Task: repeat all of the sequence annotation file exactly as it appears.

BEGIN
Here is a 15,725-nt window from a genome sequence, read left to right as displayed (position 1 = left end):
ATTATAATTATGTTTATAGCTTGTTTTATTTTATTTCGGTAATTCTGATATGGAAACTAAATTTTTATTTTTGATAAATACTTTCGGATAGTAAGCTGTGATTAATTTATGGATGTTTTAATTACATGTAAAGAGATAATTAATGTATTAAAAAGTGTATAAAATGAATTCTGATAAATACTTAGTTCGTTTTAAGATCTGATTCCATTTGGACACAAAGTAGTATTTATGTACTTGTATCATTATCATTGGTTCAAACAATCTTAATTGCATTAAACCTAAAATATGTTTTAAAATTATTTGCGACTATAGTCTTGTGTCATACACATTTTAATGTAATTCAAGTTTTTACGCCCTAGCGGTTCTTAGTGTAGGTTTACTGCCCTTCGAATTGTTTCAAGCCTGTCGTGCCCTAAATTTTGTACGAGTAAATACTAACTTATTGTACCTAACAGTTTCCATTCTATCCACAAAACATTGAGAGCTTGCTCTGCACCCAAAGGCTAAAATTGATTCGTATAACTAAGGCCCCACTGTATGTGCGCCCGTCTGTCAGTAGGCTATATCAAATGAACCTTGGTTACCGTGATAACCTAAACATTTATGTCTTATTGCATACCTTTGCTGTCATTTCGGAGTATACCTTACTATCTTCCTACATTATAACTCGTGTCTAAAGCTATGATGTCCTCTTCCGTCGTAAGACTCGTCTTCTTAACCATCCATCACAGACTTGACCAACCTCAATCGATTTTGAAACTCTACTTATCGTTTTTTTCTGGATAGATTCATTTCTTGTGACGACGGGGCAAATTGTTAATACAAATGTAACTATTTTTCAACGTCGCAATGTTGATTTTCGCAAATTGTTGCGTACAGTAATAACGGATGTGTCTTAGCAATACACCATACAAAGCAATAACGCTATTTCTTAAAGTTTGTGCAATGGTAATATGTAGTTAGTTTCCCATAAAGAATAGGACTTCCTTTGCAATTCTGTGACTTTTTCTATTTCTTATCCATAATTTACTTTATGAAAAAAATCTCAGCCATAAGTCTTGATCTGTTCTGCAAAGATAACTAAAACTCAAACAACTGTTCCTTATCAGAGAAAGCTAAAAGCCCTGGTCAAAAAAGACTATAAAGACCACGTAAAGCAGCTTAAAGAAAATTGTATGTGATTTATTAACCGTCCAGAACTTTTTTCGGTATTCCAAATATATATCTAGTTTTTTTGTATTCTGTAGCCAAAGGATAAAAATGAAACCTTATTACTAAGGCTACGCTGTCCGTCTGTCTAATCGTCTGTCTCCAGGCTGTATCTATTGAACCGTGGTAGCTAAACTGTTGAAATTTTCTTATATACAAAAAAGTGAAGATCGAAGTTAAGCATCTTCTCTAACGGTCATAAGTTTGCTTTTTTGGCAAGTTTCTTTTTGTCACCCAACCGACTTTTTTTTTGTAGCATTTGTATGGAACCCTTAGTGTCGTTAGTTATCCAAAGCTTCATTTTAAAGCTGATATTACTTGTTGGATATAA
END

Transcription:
Here is a 15,725-nt window from a genome sequence, read left to right as displayed (position 1 = left end):
ATTATAATTATGTTTATAGCTTGTTTTATTTTATTTCGGTAATTCTGATATGGAAACTAAATTTTTATTTTTGATAAATACTTTCGGATAGTAAGCTGTGATTAATTTATGGATGTTTTAATTACATGTAAAGAGATAATTAATGTATTAAAAAGTGTATAAAATGAATTCTGATAAATACTTAGTTCGTTTTAAGATCTGATTCCATTTGGACACAAAGTAGTATTTATGTACTTGTATCATTATCATTGGTTCAAACAATCTTAATTGCATTAAACCTAAAATATGTTTTAAAATTATTTGCGACTATAGTCTTGTGTCATACACATTTTAATGTAATTCAAGTTTTTACGCCCTAGCGGTTCTTAGTGTAGGTTTACTGCCCTTCGAATTGTTTCAAGCCTGTCGTGCCCTAAATTTTGTACGAGTAAATACTAACTTATTGTACCTAACAGTTTCCATTCTATCCACAAAACATTGAGAGCTTGCTCTGCACCCAAAGGCTAAAATTGATTCGTATAACTAAGGCCCCACTGTATGTGCGCCCGTCTGTCAGTAGGCTATATCAAATGAACCTTGGTTACCGTGATAACCTAAACATTTATGTCTTATTGCATACCTTTGCTGTCATTTCGGAGTATACCTTACTATCTTCCTACATTATAACTCGTGTCTAAAGCTATGATGTCCTCTTCCGTCGTAAGACTCGTCTTCTTAACCATCCATCACAGACTTGACCAACCTCAATCGATTTTGAAACTCTACTTATCGTTTTTTTCTGGATAGATTCATTTCTTGTGACGACGGGGCAAATTGTTAATACAAATGTAACTATTTTTCAACGTCGCAATGTTGATTTTCGCAAATTGTTGCGTACAGTAATAACGGATGTGTCTTAGCAATACACCATACAAAGCAATAACGCTATTTCTTAAAGTTTGTGCAATGGTAATATGTAGTTAGTTTCCCATAAAGAATAGGACTTCCTTTGCAATTCTGTGACTTTTTCTATTTCTTATCCATAATTTACTTTATGAAAAAAATCTCAGCCATAAGTCTTGATCTGTTCTGCAAAGATAACTAAAACTCAAACAACTGTTCCTTATCAGAGAAAGCTAAAAGCCCTGGTCAAAAAAGACTATAAAGACCACGTAAAGCAGCTTAAAGAAAATTGTATGTGATTTATTAACCGTCCAGAACTTTTTTCGGTATTCCAAATATATATCTAGTTTTTTTGTATTCTGTAGCCAAAGGATAAAAATGAAACCTTATTACTAAGGCTACGCTGTCCGTCTGTCTAATCGTCTGTCTCCAGGCTGTATCTATTGAACCGTGGTAGCTAAACTGTTGAAATTTTCTTATATACAAAAAAGTGAAGATCGAAGTTAAGCATCTTCTCTAACGGTCATAAGTTTGCTTTTTTGGCAAGTTTCTTTTTGTCACCCAACCGACTTTTTTTTTGTAGCATTTGTATGGAACCCTTAGTGTCGTTAGTTATCCAAAGCTTCATTTTAAAGCTGATATTACTTGTTGGATATAA